By: Michael Arbeiter Dec 09, 2011
    Last night, Charlize Theron appeared on The Late Show to talk about her trip through Spain, which involved a lot of "down and dirty" trains (which she prefers).   Shailene Woodley, The Descendants star and herbal remedy expert, came onto Late Night to help Jimmy Fallon with his slew of medical problems. Jeremy Renner showed up on Jimmy Kimmel Live! to discuss imparting various unintentional childhood traumas on his young niece. Finally, Katie Couric appeared in The Tonight Show to tell a heartwarming story about Former President Ronald Reagan and Rep. Tip O'Neill. No joke here; it's just the time of year when it's okay to think about sweet things.
  • 'Person of Interest' Recap: Get Carter
    By: Michael Arbeiter Dec 08, 2011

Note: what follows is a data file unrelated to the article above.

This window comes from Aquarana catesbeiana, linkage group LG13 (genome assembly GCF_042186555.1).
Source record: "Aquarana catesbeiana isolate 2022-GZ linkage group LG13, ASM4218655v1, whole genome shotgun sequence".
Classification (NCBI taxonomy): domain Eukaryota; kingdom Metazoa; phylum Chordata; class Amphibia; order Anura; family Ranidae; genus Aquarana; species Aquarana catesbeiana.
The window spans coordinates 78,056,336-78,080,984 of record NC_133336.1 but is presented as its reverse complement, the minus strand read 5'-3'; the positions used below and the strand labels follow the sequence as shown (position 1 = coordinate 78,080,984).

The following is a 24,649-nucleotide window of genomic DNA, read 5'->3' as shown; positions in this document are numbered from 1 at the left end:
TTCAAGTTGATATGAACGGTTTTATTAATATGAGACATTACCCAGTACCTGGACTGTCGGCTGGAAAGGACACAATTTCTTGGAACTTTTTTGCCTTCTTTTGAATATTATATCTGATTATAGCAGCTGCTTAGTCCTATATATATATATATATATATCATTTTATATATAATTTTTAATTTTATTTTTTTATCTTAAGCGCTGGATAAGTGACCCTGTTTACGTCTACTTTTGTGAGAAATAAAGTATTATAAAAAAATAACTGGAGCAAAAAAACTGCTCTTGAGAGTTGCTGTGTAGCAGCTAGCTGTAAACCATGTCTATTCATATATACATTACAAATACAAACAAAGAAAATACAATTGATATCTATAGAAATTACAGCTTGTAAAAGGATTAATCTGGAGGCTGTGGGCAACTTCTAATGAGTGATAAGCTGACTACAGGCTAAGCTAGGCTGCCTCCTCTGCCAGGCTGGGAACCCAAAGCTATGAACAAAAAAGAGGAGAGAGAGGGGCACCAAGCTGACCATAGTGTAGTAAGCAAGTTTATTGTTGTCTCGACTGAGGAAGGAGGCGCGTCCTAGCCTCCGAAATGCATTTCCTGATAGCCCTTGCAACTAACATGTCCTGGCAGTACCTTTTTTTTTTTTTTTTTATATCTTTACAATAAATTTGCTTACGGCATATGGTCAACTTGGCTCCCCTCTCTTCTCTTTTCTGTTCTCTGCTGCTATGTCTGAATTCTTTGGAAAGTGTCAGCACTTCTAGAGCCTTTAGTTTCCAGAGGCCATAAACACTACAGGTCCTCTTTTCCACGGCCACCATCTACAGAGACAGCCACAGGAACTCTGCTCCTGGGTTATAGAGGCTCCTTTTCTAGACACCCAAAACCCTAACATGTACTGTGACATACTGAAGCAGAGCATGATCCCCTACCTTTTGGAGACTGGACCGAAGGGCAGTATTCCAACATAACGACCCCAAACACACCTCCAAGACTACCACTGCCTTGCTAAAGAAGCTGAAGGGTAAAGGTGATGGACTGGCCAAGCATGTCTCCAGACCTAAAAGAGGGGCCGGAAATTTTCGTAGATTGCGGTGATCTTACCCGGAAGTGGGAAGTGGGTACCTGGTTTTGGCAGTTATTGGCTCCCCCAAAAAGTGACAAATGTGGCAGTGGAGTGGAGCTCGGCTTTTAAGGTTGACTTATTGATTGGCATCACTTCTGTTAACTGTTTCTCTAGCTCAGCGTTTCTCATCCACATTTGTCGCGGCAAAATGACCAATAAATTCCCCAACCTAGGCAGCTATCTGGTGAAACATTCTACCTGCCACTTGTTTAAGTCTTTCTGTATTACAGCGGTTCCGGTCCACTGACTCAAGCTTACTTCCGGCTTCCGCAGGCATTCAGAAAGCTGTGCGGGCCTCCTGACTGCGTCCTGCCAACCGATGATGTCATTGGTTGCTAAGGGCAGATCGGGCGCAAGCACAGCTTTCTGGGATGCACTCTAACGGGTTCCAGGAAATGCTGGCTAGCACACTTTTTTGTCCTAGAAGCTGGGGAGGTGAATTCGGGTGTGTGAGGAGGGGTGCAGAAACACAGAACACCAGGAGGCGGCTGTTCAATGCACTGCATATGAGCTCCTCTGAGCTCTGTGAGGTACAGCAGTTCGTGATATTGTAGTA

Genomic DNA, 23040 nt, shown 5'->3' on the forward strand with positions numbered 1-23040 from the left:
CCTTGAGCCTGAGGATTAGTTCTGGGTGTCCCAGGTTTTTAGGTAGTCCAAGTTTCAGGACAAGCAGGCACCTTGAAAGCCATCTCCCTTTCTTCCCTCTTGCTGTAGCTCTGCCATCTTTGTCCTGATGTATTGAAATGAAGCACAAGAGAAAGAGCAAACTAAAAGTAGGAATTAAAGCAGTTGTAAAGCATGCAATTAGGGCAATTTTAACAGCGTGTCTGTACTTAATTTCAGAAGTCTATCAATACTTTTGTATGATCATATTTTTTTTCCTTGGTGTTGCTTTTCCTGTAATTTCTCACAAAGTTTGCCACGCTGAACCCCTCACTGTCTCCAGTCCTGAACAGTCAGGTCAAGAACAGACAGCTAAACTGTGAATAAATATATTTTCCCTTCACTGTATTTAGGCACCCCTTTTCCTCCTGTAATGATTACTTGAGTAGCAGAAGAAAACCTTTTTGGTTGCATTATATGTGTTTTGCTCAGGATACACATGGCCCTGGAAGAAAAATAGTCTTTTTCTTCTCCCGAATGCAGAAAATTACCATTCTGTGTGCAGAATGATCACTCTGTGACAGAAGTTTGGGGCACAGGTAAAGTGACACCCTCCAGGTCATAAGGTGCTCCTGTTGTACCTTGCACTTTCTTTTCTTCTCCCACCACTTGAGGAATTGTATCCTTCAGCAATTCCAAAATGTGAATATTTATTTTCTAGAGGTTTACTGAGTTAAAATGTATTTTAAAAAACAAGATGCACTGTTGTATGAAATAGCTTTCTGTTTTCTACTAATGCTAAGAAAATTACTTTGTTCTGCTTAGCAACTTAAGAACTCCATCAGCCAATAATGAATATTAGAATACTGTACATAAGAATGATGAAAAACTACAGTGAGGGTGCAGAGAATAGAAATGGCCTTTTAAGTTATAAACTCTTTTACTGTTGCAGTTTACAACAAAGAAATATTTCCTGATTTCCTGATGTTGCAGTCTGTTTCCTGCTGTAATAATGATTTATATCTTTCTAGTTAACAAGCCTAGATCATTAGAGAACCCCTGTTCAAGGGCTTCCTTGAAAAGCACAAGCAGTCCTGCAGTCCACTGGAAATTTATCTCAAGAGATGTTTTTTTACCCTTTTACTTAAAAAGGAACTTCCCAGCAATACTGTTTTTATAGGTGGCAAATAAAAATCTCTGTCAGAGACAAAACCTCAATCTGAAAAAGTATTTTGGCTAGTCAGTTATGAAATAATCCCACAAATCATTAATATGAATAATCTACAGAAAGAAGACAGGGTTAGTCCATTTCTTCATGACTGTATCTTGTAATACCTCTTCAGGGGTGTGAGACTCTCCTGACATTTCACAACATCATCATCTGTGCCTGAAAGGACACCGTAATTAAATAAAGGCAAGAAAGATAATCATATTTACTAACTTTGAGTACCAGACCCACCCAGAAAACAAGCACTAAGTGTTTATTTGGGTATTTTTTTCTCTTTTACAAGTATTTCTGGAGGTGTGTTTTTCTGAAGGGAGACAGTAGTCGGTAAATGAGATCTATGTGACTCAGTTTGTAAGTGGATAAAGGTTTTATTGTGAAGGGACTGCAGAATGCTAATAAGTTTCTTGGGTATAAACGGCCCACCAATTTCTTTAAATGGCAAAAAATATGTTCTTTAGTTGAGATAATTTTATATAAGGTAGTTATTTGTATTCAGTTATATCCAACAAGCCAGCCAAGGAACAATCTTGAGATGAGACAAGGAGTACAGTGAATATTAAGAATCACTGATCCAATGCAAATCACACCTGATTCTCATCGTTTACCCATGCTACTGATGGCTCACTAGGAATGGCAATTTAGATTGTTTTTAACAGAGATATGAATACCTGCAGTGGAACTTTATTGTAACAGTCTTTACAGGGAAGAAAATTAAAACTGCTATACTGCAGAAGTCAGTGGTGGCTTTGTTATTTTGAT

S1E8: One of the reasons I have found my captivation with Person of Interest waxing and waning since the pilot is a simple, but pretty major facet of any television show: characters. Person of Interest has weighted itself with a pretty arduous task—make two men, who are completely unwilling to reveal anything about themselves, or show any sign of personal humanity while hacking into computers and tracking suspects, people that we can actually care about. Little by little, the show sneaks out some insight into the pains within John Reese, and we might feel somewhat moved by his agonizing plight to compensate for his broken heart by stopping people from killing other people (still not sure how it connects entirely, but I’m sure we’ll find out someday). However, for the most part, the show’s focus has been on the action—the crime, the Big Brother theology, the looming “Is this the right thing to do?” question. But this week’s episode gives us a healthy helping of a character examination, even if it is one that only scratches the surface. It doesn’t come in accordance with Reese or Finch, though. Instead, we get a look at the trials, heartaches and driving forces behind another regular character, who just happens to be this week’s Number: one Detective Carter. The episode title, “Get Carter,” should probably have tipped us off. And you gotta love a joke title in a show with so few actual jokes. "I'm a cop. My life's always in danger." - Carter Carter has been illustrated as the sole remaining “good cop” on planet Earth, and this episode accentuates that idea tenfold. When Reese, Finch, and the lot of us at home pontificate on who might be after Carter, the police are not out of the equation. Detective Fusco meets with his old Captain, who reveals his and the general force’s distaste for Carter’s protocol. The captain also beams about the coming of Elias, a criminal who he trusts to run the town “respectably,” working in accordance with the cops the way organized crime is meant to. Among the other suspects of Carter’s assassination-to-be-attempted include the husband of a beaten woman in whom she has taken a special interest, and, more significantly in the episode, an arms dealer and gang member named Hector who she has pinpointed as the primary suspect in the murder of a young snitch outside a local convenience store. In this episode, Carter aggressively pursues each case, threatening both men with the idea that justice prevails beyond anything else, and that she is the vehicle for justice.This episode truly does let us get a better understanding of Carter’s ideology. She has the viewpoint of a much younger, fresher cop. She believes not only in the value of justice, but in the inevitability of it. She truly seems to think that criminality cannot and will not prevail, and that so long as she intends to take these men down, so will they be taken down. As a juxtaposition to both Reese and Finch, it’s valuable to have a character like Carter. Both the heroes of the show have been far and beyond jaded by the things they’ve seen and done—Reese especially. He’s practically dead inside, and seems attached to his new way of life more as a logical pursuit than a visceral one. Finch, on the other hand, is definitely still very much capable of feeling—which is why he so actively protects himself and his identity from everyone. Finch trusts no one, Reese included, out of fear and defensiveness. But Carter is an open wound. She avows her passions and her investments even to the men she is hunting. It’s sort of a contradiction then, in this very episode, that she refuses to tell her partner Detective Fusco her first name. I think the series is trying to play her off as a woman with damages of her own (indicated of course by the flashbacks to an interrogation gone awry back in her military days). But we have plenty of that with Reese, and, as it is hinted, with Finch. I’d like to see more focus on a character who is capable of and accustomed to embracing his or her emotionality. On this token, we also learn that Carter has a son. He’s the kind of son you’re likely to see in television circumstances like these: he’s warm, boyish but well-behaved, intelligent, his mother’s best friend. Someone we can’t help but feel gladdened by. Obviously, you don’t introduce a character and a relationship like this without putting it in danger in a later episode. But that’s a bridge we’ll cross when we get to it. "Get too close, you risk getting caught." - Finch "What am I supposed to do? Let her catch a bullet?" - Reese Up until this episode, Carter’s primary function has been Reese Hunter. She hasn’t exactly shown malice for her target, but a definite stake in finding and capturing him. This episode sort of alters their relationship, however. When Carter’s fate is revealed, Reese is the one who comes to her aid. It is in fact a homeless man whom Carter has been paying for years for information that guns her down—not out of his own will, but thanks to an order from Elias (who makes a quick appearance in the episode), telling the man that he’ll kill him if he doesn’t kill her. Reese, who has made it his extra special mission of the week to protect Carter (“she’s not just another Number”), manages to convince her via a series of phone calls to wear a bullet proof vest, and then guns down the homeless man before he can finish Carter off. He also has a word with the crooked police captain, threatening him to deliver a message to Elias that Carter is off-limits. So basically, Reese has got some serious affection for Carter, even if it’s only professional. Carter never really sees Reese, but she does understand that he is the one who saves her life, and she does begin to accept that maybe he’s serving a pretty important function himself, even if he’s operating beyond the law—and, more importantly, beyond her own personal code. It’s nice to see an episode of POI get a little more personal than usual, even if it’s not with either of the two leads. Through Carter, we do actually see a heightened dedication/emotionality from Reese. So maybe Carter isn’t the only one we start to “get” in this episode, after all. Oh, and Tío Hector Salemanca as Elias' jailed father? Person of Interest, your guest casting gives me dizzy spells from awesomeness.